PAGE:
Tim Burton being the movie wizard of my childhood, people who know me at all will know that I’m somewhat biased when it comes to Burton’s films but that said, I will attempt to objectively review this one fairly and without any emo fanboy nonsense.
Dark Shadows was wicked cool you guys!!!
I’m kidding, it was fine.
As trendy as it is these days to pan anything Mr Burton does, sadly this review won't. I mean, granted his movies post-Mars Attacks haven’t really reached the heights of his earlier works but a so-so Tim Burton movie tends to still be way more fun than most other films of that type and Dark Shadows is no exception. Actually, there aren’t many movies of that type making this the most original Burton film in years. The mix of overdramatic soap opera and Hammer-style horror is rare but works brilliantly here. Watch as vampires and witches worry about their seafood businesses in an unknown shitty little town.
Actually, the film falters when it strays too far from all that and tries to spice things up with even more jokes about how Johnny Depp’s newly de-graved vampire Barnabas Collins is out-of-touch with the new world he’s been reborn into. We get it: 1752 is different than 1972. Frankly the McDonald’s joke and the Alice Cooper joke would have been more than enough. Also there was little need to pile on the vampire lols as we are all very much aware that vampires and humans are not quite the same. The humour, as you can see, is pretty hit-and-miss.
Barnabas’ origin story feels familiar with flashes of Sweeney Todd and Sleepy Hollow but looks fab and feels like pure OTT Hammer nonsense. The cast of supporting characters we get is spot-on with Michelle Pfeiffer’s matriarch fitting in perfectly into Burton’s world once again and looking decidedly awesome sporting a double-barrelled shotgun. Eva Green is our dastardly witch with a gooey pink heart and body made of eggshells (I’m not making that up, watch the movie), Helena Bonham-Carter is the suspiciously dodgy Dr Julia Hoffman, Jackie Earle Haley is Barnabas' very own Igor Willie Loomis and Chloe Grace Moretz (Kick-Ass’ Hit Girl) brings the 70’s teen attitude as Carolyn Stoddard.
It’s the weirdest family since The Addams but by the end you’ll wish you were one of them. Either that or you’ll just be happy your family isn’t THIS messed-up.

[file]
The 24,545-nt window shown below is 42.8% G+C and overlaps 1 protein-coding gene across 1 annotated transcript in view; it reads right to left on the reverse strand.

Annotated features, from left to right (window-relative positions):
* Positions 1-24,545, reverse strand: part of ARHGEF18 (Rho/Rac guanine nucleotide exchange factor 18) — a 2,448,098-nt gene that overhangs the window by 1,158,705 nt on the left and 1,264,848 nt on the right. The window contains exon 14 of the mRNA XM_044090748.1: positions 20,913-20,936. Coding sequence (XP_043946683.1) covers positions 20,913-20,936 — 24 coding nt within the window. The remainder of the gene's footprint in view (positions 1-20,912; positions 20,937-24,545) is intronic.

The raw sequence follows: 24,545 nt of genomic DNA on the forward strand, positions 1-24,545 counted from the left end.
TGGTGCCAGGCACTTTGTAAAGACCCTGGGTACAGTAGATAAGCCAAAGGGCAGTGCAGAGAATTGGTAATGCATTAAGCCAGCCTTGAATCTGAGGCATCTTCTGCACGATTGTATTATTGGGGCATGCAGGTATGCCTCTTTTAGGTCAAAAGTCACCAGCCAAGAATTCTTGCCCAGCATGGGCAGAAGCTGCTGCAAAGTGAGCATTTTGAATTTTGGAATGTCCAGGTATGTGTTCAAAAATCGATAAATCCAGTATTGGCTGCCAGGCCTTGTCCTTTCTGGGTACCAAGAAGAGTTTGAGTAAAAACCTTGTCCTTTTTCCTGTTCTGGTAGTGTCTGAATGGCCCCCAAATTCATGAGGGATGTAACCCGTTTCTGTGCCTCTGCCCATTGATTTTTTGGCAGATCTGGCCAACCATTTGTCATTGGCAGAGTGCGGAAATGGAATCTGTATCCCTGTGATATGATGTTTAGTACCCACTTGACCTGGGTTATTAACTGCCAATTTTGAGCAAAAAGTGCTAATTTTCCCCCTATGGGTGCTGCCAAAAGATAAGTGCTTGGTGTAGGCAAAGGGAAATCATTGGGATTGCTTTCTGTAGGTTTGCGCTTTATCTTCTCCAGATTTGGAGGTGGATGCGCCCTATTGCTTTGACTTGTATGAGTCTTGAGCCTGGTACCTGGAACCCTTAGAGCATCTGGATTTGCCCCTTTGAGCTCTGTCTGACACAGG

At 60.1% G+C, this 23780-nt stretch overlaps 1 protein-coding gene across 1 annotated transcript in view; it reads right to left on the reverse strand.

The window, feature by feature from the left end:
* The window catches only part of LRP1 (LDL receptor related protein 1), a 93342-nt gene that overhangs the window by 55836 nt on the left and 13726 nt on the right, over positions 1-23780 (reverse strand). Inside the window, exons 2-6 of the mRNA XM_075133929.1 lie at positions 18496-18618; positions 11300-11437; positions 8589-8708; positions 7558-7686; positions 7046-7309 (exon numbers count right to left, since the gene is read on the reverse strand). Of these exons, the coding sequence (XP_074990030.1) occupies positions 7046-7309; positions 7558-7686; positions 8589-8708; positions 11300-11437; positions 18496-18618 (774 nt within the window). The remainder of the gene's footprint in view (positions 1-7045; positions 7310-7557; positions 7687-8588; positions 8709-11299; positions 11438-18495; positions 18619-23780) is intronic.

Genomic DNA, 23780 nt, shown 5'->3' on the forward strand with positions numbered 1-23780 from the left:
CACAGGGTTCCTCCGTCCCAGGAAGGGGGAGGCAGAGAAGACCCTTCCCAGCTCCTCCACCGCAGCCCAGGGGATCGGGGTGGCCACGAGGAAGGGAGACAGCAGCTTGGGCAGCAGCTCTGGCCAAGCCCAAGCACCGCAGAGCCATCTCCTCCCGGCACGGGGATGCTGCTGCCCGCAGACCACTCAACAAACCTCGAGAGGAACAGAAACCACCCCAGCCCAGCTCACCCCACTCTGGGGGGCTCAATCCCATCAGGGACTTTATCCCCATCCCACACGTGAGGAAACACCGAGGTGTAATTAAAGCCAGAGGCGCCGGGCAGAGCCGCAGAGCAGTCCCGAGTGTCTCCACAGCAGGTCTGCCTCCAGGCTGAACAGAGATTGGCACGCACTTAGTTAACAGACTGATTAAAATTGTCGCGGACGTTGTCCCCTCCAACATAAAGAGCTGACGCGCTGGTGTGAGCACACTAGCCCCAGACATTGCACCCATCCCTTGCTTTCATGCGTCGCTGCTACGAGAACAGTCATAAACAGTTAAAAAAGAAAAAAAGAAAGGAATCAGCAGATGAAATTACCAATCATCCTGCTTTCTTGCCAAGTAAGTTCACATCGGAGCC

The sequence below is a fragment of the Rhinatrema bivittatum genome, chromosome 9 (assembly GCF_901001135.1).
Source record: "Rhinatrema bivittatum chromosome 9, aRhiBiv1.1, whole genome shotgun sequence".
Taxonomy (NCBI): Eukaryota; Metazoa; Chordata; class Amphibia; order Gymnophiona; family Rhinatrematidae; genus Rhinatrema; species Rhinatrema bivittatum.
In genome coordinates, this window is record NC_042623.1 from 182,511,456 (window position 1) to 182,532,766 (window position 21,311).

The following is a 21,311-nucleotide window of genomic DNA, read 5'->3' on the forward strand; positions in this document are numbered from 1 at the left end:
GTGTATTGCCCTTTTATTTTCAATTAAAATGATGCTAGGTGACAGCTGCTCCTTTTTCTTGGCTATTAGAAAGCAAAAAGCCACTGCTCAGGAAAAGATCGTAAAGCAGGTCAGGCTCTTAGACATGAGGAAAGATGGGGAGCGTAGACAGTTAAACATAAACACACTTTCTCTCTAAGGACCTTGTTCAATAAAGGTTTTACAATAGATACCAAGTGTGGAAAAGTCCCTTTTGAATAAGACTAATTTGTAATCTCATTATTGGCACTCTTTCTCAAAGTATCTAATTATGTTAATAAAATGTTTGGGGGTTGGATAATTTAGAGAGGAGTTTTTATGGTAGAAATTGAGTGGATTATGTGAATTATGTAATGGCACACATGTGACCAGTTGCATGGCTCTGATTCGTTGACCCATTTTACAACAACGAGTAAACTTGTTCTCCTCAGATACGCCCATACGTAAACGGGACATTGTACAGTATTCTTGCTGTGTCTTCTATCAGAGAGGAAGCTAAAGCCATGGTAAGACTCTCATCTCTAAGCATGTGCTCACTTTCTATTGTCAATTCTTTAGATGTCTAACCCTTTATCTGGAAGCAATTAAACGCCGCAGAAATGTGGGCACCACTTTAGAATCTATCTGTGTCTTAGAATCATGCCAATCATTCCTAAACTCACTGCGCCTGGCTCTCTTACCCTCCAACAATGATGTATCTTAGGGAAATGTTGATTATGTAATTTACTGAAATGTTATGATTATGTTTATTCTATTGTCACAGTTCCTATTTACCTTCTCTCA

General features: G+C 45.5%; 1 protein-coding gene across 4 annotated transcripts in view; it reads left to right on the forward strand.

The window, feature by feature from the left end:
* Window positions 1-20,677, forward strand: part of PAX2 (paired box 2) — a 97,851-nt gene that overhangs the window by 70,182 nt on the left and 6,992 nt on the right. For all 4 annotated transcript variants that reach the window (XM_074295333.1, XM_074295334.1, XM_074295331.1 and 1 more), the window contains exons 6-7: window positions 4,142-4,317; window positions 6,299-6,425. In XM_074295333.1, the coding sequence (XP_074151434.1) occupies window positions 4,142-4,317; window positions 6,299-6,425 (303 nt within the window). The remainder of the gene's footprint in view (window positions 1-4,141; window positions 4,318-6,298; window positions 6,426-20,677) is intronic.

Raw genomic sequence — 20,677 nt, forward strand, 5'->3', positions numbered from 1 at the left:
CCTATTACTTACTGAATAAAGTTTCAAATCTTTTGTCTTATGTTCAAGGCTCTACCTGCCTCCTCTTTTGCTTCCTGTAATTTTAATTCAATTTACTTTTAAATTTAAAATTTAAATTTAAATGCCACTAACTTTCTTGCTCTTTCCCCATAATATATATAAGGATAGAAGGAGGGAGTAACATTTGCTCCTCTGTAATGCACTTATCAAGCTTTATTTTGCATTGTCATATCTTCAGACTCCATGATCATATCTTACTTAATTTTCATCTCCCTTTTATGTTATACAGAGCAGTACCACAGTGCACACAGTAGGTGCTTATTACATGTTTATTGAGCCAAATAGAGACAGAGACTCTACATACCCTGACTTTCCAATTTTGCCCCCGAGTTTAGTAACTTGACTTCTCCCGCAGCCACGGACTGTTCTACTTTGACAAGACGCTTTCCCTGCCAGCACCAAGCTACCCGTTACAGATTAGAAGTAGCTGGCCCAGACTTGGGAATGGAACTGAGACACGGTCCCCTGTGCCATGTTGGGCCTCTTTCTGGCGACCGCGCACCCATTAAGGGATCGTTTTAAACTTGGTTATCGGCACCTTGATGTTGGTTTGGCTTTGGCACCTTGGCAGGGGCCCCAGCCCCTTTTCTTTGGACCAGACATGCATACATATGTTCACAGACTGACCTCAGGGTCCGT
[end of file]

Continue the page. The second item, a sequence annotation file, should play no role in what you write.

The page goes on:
The plot involves Barnabas trying to get the family back to their once respected status within the Collinsport community, this means starting a cold war with the witch that cursed him and cleaning up the garbage within the Collins family itself. Oh and some bloodsucking also. The aforementioned fish-out-of-water jokey bits do overshadow the plot in the first half of the film and the pace starts to drag a little bit but luckily, it all leads to the goofy and completely, unashamedly fun second half in which the cold war becomes a little bit more than... cold. One wishes that more would have been done with some of those great, colourful characters but on the whole, everyone gets a chance to be wacky and that's good enough for me.
Based on the far gloomier and far cheaper TV series, Dark Shadows would have probably benefited from a more serious (note: soap-opera serious) tone and a lower budget (note: under $100M?) but as it stands it’s great fun and does have its share of surprisingly dark moments. It also boasts Burton’s most satisfying third act since Sweeney Todd. Actually, you could say the film is on a par with the latter ranking it above Alice In Wonderland but just below Sleepy Hollow. Definitely a step in the right direction for the director but we’re not quite there yet.
Time to ditch the adaptations I think…
Overall, I personally had a ball and thoroughly enjoyed the Death Becomes Her-style cult wackiness. Burtonites won’t complain, others should find it accessible and unique enough to enjoy it for what it is.
Not ground-shakingly impressive but a very cool little blockbuster.
With a VERY healthy budget.
And evil wooden fish...